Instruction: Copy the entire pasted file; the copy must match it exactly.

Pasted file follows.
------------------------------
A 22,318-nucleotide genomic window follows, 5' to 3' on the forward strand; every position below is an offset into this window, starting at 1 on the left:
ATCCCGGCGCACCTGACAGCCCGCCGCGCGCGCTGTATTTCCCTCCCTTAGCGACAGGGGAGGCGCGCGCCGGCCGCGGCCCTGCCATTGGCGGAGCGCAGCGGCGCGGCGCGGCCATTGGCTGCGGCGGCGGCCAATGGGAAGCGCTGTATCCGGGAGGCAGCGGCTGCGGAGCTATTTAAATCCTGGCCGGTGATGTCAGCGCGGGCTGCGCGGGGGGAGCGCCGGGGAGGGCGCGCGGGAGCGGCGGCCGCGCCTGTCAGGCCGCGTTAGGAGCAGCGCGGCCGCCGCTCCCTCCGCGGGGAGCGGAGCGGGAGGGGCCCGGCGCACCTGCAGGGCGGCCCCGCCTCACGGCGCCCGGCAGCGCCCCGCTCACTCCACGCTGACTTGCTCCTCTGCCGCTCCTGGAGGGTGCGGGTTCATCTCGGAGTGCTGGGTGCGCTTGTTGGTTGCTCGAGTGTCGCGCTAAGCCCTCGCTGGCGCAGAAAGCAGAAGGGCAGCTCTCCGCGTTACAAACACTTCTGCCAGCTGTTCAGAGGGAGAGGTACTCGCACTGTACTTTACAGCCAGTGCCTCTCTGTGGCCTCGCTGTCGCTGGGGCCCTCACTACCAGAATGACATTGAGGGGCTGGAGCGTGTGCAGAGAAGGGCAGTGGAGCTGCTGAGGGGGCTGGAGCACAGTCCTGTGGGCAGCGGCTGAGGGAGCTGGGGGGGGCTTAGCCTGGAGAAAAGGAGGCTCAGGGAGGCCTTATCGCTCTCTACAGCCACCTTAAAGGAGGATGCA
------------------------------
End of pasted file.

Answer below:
A 22,318-nucleotide genomic window follows, 5' to 3' on the forward strand; every position below is an offset into this window, starting at 1 on the left:
ATCCCGGCGCACCTGACAGCCCGCCGCGCGCGCTGTATTTCCCTCCCTTAGCGACAGGGGAGGCGCGCGCCGGCCGCGGCCCTGCCATTGGCGGAGCGCAGCGGCGCGGCGCGGCCATTGGCTGCGGCGGCGGCCAATGGGAAGCGCTGTATCCGGGAGGCAGCGGCTGCGGAGCTATTTAAATCCTGGCCGGTGATGTCAGCGCGGGCTGCGCGGGGGGAGCGCCGGGGAGGGCGCGCGGGAGCGGCGGCCGCGCCTGTCAGGCCGCGTTAGGAGCAGCGCGGCCGCCGCTCCCTCCGCGGGGAGCGGAGCGGGAGGGGCCCGGCGCACCTGCAGGGCGGCCCCGCCTCACGGCGCCCGGCAGCGCCCCGCTCACTCCACGCTGACTTGCTCCTCTGCCGCTCCTGGAGGGTGCGGGTTCATCTCGGAGTGCTGGGTGCGCTTGTTGGTTGCTCGAGTGTCGCGCTAAGCCCTCGCTGGCGCAGAAAGCAGAAGGGCAGCTCTCCGCGTTACAAACACTTCTGCCAGCTGTTCAGAGGGAGAGGTACTCGCACTGTACTTTACAGCCAGTGCCTCTCTGTGGCCTCGCTGTCGCTGGGGCCCTCACTACCAGAATGACATTGAGGGGCTGGAGCGTGTGCAGAGAAGGGCAGTGGAGCTGCTGAGGGGGCTGGAGCACAGTCCTGTGGGCAGCGGCTGAGGGAGCTGGGGGGGGCTTAGCCTGGAGAAAAGGAGGCTCAGGGAGGCCTTATCGCTCTCTACAGCCACCTTAAAGGAGGATGCA